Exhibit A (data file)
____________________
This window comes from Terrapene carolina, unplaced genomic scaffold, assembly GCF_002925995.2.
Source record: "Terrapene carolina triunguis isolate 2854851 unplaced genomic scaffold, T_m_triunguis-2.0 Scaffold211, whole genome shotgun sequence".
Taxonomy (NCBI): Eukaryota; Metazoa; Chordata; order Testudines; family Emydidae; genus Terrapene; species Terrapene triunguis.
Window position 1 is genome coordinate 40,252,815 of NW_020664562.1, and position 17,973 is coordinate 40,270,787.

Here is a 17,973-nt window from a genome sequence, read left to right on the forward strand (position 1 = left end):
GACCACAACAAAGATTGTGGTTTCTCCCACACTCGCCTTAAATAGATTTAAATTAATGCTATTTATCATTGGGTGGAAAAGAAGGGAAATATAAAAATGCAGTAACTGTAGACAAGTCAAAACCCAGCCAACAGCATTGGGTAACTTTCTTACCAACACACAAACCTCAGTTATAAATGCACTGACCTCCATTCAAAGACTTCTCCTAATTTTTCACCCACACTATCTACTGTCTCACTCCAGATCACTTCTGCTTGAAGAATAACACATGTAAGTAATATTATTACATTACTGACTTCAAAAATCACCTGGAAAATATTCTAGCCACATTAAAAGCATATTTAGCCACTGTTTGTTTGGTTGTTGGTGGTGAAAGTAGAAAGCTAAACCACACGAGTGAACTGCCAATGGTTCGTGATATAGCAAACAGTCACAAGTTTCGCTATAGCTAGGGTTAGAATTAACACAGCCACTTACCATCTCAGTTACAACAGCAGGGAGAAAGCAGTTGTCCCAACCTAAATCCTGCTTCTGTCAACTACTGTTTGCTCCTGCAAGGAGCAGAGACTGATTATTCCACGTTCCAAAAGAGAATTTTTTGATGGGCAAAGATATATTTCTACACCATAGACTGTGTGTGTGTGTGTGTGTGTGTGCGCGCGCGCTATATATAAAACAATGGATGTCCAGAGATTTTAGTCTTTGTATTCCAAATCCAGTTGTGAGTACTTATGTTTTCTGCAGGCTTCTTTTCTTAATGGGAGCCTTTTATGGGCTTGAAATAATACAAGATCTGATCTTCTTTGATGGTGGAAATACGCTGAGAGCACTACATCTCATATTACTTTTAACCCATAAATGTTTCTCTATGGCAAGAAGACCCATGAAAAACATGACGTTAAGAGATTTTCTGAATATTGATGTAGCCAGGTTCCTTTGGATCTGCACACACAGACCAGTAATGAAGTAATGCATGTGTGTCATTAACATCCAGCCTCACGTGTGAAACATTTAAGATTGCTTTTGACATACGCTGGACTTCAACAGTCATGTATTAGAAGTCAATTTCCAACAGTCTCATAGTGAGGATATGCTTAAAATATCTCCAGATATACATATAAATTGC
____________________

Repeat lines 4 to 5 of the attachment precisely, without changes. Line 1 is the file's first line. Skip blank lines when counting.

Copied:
Window position 1 is genome coordinate 40,252,815 of NW_020664562.1, and position 17,973 is coordinate 40,270,787.

Here is a 17,973-nt window from a genome sequence, read left to right on the forward strand (position 1 = left end):